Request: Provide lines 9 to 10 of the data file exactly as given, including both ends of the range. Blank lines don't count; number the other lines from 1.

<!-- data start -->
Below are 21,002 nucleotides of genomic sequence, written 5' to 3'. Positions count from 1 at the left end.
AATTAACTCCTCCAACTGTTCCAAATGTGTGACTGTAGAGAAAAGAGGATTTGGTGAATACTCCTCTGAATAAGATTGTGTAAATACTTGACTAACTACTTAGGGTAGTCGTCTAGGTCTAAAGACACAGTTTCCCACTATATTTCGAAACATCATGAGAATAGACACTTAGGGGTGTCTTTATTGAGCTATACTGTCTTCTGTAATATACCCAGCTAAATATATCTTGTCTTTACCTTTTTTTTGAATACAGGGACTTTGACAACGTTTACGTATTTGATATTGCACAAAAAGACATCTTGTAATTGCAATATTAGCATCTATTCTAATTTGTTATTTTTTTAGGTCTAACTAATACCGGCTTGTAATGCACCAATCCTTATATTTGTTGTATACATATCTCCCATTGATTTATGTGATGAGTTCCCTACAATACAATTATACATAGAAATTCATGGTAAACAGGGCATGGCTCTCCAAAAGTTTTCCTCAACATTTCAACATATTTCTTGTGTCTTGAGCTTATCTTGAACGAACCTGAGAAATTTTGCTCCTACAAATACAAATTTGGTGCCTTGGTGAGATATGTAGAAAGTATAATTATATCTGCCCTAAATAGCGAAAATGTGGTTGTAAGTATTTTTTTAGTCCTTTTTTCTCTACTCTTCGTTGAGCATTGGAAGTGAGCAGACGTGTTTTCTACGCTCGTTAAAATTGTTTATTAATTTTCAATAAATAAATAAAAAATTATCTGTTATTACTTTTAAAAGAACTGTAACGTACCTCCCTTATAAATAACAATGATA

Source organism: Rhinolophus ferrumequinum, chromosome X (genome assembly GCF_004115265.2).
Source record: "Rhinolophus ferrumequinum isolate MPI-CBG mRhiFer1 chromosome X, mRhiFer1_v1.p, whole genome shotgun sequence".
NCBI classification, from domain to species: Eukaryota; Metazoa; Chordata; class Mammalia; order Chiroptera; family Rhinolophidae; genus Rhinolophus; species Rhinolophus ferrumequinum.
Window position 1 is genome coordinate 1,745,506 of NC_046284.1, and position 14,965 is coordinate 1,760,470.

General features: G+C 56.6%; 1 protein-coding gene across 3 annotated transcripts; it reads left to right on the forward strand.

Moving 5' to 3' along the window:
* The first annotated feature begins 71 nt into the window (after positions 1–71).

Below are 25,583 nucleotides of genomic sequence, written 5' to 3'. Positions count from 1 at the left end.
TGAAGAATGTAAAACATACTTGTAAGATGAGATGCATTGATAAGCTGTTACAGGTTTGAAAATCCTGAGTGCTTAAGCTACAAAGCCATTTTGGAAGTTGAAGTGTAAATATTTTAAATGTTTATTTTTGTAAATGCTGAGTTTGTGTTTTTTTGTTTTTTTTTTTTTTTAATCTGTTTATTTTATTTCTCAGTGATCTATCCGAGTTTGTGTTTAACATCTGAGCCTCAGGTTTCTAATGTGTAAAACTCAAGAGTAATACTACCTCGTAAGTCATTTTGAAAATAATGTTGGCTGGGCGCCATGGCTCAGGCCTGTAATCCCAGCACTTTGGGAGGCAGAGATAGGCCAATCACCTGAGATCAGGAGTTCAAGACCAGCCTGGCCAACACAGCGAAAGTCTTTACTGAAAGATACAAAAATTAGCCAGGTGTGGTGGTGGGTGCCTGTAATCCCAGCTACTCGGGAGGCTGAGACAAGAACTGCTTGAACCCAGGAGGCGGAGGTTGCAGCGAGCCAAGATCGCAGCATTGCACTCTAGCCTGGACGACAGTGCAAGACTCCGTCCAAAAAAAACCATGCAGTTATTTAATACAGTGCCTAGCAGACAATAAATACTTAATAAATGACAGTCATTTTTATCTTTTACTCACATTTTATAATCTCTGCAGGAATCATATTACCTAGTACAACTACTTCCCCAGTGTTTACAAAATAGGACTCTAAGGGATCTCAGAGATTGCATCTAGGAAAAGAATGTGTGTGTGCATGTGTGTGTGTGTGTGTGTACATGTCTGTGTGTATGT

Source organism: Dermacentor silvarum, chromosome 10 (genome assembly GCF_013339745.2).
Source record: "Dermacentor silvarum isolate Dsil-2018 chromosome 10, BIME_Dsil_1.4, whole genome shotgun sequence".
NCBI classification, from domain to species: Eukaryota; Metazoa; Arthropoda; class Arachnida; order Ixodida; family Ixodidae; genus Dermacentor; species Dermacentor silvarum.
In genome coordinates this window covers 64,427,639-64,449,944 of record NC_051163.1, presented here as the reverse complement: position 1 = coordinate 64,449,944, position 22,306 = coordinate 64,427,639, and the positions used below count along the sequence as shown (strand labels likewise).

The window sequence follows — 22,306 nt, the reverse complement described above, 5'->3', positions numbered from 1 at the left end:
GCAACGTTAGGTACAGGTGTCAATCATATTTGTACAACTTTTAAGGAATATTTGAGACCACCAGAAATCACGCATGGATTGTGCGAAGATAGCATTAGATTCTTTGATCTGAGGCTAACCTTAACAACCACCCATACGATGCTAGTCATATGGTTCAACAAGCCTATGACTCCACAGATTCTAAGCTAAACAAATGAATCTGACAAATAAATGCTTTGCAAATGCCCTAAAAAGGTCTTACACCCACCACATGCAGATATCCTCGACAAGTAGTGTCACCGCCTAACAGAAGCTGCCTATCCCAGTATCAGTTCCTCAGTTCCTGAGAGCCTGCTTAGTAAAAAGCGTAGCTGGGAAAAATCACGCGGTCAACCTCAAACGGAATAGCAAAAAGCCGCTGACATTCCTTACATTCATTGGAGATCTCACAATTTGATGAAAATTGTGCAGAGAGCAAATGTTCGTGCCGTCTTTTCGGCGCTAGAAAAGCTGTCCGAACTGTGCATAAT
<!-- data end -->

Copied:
* The first annotated feature begins 71 nt into the window (after positions 1–71).

Below are 25,583 nucleotides of genomic sequence, written 5' to 3'. Positions count from 1 at the left end.